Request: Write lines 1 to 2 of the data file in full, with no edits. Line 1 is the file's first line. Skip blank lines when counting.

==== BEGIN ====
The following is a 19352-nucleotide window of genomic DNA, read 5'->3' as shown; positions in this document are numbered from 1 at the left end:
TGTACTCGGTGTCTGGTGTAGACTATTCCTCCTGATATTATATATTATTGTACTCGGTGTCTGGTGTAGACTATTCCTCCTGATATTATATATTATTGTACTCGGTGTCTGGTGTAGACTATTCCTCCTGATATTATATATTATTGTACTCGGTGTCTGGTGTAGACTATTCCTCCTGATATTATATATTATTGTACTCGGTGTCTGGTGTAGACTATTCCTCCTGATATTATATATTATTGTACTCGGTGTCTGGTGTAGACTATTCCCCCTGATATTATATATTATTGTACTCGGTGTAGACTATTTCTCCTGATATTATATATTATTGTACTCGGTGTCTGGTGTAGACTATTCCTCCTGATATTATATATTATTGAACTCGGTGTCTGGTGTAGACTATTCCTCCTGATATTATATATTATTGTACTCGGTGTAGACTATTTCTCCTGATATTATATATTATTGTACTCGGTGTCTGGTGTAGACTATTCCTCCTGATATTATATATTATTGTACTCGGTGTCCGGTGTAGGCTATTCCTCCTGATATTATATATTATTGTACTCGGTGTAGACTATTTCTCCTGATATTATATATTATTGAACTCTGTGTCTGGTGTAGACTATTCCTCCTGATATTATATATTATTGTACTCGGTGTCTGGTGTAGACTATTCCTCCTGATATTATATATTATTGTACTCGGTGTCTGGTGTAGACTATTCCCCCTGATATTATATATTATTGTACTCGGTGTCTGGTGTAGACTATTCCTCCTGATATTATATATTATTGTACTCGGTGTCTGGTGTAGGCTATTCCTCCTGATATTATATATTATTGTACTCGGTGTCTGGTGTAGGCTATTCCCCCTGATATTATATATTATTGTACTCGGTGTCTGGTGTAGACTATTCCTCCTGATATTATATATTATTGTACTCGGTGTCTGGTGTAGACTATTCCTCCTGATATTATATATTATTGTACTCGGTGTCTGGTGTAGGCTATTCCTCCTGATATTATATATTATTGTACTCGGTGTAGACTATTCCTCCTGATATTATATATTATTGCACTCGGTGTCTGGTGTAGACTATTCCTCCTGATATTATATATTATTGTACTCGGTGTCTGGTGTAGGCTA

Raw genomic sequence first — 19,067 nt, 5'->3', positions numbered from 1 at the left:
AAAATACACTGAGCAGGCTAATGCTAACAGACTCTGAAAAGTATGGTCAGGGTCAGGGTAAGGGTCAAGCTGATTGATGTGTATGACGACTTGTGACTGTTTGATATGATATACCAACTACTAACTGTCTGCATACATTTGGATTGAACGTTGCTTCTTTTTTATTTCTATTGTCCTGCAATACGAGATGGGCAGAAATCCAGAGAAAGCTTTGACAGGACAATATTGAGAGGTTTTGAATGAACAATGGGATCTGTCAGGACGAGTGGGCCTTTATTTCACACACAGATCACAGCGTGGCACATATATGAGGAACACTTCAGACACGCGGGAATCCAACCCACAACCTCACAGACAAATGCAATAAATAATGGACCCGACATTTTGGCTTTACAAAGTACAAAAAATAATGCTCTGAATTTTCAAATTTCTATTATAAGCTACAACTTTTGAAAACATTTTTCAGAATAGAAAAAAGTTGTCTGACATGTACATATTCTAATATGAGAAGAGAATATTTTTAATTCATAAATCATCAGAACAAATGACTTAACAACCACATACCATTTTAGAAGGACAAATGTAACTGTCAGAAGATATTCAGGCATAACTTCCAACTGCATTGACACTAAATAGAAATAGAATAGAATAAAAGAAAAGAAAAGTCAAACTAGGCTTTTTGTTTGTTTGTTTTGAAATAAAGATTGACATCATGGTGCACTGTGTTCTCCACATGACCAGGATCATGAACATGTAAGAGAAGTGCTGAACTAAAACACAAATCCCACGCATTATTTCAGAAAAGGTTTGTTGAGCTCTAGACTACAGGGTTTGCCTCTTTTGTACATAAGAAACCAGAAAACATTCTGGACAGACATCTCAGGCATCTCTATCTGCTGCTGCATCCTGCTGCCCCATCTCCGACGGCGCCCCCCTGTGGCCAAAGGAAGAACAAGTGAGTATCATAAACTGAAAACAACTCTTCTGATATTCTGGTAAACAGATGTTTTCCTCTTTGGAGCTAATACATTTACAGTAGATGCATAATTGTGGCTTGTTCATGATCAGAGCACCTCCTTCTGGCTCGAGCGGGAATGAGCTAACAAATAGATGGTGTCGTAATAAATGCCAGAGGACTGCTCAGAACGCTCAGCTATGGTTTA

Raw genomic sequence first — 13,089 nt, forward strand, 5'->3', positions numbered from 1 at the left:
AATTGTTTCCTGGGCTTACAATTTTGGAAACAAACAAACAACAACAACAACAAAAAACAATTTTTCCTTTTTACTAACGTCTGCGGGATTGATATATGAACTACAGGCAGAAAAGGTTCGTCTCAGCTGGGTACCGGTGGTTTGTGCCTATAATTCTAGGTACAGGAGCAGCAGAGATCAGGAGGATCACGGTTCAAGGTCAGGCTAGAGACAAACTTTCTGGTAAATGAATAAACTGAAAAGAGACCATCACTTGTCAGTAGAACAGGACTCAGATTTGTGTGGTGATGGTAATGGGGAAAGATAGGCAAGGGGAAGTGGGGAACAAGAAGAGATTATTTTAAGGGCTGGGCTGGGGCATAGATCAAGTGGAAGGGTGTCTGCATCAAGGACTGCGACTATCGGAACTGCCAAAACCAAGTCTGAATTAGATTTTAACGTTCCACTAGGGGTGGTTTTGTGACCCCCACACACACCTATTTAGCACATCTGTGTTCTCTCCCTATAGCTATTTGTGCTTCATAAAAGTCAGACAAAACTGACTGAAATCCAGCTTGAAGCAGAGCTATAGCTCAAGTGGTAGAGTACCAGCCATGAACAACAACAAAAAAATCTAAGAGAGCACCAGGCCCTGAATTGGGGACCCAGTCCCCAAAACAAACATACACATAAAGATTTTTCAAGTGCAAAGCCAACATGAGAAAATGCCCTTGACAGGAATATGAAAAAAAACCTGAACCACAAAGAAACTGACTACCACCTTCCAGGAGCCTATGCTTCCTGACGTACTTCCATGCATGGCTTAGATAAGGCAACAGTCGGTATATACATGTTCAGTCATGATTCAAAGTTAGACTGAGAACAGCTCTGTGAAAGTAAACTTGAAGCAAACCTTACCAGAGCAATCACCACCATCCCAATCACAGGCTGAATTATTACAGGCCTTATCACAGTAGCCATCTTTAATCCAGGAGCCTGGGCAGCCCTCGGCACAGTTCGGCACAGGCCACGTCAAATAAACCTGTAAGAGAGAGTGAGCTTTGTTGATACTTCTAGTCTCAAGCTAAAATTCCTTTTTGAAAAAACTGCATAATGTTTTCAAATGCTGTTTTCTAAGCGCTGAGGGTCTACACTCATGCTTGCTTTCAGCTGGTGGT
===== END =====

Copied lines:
The following is a 19352-nucleotide window of genomic DNA, read 5'->3' as shown; positions in this document are numbered from 1 at the left end:
TGTACTCGGTGTCTGGTGTAGACTATTCCTCCTGATATTATATATTATTGTACTCGGTGTCTGGTGTAGACTATTCCTCCTGATATTATATATTATTGTACTCGGTGTCTGGTGTAGACTATTCCTCCTGATATTATATATTATTGTACTCGGTGTCTGGTGTAGACTATTCCTCCTGATATTATATATTATTGTACTCGGTGTCTGGTGTAGACTATTCCTCCTGATATTATATATTATTGTACTCGGTGTCTGGTGTAGACTATTCCCCCTGATATTATATATTATTGTACTCGGTGTAGACTATTTCTCCTGATATTATATATTATTGTACTCGGTGTCTGGTGTAGACTATTCCTCCTGATATTATATATTATTGAACTCGGTGTCTGGTGTAGACTATTCCTCCTGATATTATATATTATTGTACTCGGTGTAGACTATTTCTCCTGATATTATATATTATTGTACTCGGTGTCTGGTGTAGACTATTCCTCCTGATATTATATATTATTGTACTCGGTGTCCGGTGTAGGCTATTCCTCCTGATATTATATATTATTGTACTCGGTGTAGACTATTTCTCCTGATATTATATATTATTGAACTCTGTGTCTGGTGTAGACTATTCCTCCTGATATTATATATTATTGTACTCGGTGTCTGGTGTAGACTATTCCTCCTGATATTATATATTATTGTACTCGGTGTCTGGTGTAGACTATTCCCCCTGATATTATATATTATTGTACTCGGTGTCTGGTGTAGACTATTCCTCCTGATATTATATATTATTGTACTCGGTGTCTGGTGTAGGCTATTCCTCCTGATATTATATATTATTGTACTCGGTGTCTGGTGTAGGCTATTCCCCCTGATATTATATATTATTGTACTCGGTGTCTGGTGTAGACTATTCCTCCTGATATTATATATTATTGTACTCGGTGTCTGGTGTAGACTATTCCTCCTGATATTATATATTATTGTACTCGGTGTCTGGTGTAGGCTATTCCTCCTGATATTATATATTATTGTACTCGGTGTAGACTATTCCTCCTGATATTATATATTATTGCACTCGGTGTCTGGTGTAGACTATTCCTCCTGATATTATATATTATTGTACTCGGTGTCTGGTGTAGGCTA